By: Irving Gaither – Madison Advisors
In my post last week, I reviewed a New Yorker magazine article entitled “The Twilight of the Brands”. Let’s consider how this article translates into the Printing Industry…
How can a company making printers break itself away from the pack and differentiate its solutions and services from the others?
Here are a couple of suggestions:
- Become comfortable with your competitor’s strengths and weaknesses – and be able to talk to your potential clients about them. If a competitor’s equipment can generate 20-30% more copies per minute than yours, and costs the same, the client may argue that their equipment is more productive and you will lose the sale. But if the client has post-printer finishing need that cannot be done in-line at the equipment’s rated speed the productivity premium may be eliminated. In fact, using a “faster” print machine may create a total production time slower than your solution.
- Understand your client’s entire workflow – See the example above. Understanding what your client’s workflow is, from creation of a print product, through printing, finishing and even delivery, will allow you to build a solution that specifically meets your customer’s needs. If your client is in no rush to create the booklets to send to its clients, there is no need to provide the fastest piece of print equipment. If they need documents as quickly as possible, then identify where, in the current process (pre-print, print, finishing) there are the most problems and develop new solutions that meet the client time needs.
- Have a solid implementation plan, and a fail-safe – Have a solid plan for equipment delivery, connection to print servers and networks, installation and testing. If the solution is not working to the client’s expectations and requirements, have a fail-safe in place to ensure that the client’s bottom line is not negatively impacted due to your equipment or solutions issues.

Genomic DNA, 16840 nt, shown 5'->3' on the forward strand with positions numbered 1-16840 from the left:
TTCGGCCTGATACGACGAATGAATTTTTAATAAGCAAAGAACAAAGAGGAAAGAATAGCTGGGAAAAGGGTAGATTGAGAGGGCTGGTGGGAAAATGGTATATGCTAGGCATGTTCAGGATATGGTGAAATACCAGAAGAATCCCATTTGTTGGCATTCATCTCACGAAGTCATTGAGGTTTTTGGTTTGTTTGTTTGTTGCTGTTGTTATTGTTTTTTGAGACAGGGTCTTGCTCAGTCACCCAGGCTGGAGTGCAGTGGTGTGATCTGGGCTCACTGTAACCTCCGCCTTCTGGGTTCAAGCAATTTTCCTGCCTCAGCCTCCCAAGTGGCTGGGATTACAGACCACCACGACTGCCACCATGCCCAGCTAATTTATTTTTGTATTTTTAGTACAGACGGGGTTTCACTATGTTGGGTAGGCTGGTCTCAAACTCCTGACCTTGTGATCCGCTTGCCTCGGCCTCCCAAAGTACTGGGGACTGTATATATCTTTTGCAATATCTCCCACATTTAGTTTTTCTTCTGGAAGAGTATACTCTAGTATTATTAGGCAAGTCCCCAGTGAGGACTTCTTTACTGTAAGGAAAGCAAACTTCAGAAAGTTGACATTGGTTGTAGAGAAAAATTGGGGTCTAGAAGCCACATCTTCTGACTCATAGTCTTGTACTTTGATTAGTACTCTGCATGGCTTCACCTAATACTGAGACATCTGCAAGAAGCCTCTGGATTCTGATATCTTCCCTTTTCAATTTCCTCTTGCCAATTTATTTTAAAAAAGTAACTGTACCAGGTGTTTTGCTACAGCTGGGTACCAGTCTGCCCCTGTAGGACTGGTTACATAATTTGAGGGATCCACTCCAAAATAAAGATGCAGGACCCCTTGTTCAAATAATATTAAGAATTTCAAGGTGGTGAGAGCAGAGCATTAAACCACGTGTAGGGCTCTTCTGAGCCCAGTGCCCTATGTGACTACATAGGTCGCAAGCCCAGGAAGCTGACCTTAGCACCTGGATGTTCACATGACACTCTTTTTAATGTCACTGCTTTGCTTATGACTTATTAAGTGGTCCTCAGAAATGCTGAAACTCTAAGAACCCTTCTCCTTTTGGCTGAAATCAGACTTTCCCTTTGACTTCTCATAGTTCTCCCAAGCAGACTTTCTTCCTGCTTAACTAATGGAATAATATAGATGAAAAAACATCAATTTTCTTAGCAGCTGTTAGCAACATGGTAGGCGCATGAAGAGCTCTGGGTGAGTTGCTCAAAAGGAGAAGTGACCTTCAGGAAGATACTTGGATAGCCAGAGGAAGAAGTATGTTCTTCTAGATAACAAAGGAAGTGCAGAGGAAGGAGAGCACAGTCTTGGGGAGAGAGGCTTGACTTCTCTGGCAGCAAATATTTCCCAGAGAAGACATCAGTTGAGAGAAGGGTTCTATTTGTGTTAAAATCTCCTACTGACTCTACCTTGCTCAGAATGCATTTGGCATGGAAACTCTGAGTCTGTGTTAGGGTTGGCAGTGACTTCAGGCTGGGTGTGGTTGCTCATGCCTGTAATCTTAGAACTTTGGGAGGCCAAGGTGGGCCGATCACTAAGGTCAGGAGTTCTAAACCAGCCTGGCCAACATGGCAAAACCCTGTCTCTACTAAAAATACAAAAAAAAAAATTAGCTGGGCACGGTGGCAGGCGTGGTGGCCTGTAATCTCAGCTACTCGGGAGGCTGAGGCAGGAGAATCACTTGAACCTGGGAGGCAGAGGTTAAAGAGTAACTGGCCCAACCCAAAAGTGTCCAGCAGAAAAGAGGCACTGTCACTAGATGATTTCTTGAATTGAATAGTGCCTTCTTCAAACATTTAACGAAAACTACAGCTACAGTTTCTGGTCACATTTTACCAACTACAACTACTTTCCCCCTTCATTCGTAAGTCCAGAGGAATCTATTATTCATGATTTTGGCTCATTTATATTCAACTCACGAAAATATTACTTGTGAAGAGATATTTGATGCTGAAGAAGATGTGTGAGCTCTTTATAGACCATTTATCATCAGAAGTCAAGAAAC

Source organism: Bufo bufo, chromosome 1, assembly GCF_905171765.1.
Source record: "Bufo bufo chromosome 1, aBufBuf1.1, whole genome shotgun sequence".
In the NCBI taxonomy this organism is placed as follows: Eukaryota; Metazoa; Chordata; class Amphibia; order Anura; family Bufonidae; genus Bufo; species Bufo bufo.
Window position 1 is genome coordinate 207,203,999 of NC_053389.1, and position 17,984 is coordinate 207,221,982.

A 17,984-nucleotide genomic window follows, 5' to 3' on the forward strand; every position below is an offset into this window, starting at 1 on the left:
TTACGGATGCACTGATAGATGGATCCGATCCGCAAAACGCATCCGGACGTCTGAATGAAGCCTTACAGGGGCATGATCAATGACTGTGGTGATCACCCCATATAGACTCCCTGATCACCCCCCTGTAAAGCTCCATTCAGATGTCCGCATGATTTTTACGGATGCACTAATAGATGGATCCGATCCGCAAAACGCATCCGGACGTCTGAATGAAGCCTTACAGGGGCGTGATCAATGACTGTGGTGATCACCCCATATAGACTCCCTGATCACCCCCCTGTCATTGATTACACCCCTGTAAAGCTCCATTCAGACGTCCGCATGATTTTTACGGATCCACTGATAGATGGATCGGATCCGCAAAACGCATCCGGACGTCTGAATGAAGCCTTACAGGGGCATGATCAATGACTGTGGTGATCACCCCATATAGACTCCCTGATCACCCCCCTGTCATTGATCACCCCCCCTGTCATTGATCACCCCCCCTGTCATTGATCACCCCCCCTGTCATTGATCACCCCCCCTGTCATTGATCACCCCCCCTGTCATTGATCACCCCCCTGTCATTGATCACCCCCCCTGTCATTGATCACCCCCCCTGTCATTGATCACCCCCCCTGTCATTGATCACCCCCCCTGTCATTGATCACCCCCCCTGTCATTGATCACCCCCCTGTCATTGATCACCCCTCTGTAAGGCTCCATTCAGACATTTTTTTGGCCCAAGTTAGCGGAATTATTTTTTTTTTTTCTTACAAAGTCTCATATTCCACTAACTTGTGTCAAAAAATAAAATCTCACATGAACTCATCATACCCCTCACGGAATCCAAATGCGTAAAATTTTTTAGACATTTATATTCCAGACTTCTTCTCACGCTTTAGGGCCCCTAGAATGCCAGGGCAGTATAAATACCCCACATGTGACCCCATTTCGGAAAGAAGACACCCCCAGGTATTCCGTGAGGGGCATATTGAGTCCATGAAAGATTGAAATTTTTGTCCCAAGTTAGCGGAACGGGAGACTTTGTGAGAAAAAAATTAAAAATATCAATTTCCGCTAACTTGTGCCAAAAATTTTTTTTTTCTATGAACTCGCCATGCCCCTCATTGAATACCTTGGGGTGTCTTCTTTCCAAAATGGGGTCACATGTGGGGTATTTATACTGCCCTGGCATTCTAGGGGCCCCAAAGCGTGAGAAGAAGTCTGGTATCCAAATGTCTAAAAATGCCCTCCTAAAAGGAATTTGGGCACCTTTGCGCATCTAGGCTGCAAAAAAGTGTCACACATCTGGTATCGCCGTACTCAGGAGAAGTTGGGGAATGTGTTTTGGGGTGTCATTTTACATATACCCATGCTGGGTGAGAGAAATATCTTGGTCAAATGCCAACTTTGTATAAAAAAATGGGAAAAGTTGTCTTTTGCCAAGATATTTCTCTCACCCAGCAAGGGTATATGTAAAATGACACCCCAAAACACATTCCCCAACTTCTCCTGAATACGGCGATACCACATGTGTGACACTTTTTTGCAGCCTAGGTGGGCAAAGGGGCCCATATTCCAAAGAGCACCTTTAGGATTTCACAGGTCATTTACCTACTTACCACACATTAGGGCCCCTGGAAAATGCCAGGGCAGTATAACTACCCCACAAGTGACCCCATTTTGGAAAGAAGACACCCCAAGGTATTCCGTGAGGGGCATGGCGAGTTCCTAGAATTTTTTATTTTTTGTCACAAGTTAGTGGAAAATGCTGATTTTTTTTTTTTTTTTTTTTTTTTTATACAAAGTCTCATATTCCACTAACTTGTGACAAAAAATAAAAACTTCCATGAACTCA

- Have training and mentoring solutions in place – We’ve all been in situations where we buy a piece of equipment or a product and then have to learn how to use it. Using the Internet has made things a little easier, but, as an organization, do you want your customers to learn how to use your equipment by seeing what someone else does on the Internet? Identify your client’s most important needs and requirements of the equipment and solutions you are providing and ensure they know how to use your equipment or solution to meet those needs. Develop focus groups with other users so that they can share issues between themselves (with input from your organization) to develop new solutions they can all use.
The new world of sales is changing in this information-rich environment. Be sure to use all of the tools your organization provides to provide your potential customers with all of the information they will need to buy your products, services and solutions. Providing as much information as possible to your customers gives them the power they need to make decisions that meet or exceed their requirements at the most cost-effective price.
Reference: The New Yorker, Financial Page, Twilight of the Brands, by James Surowiecki.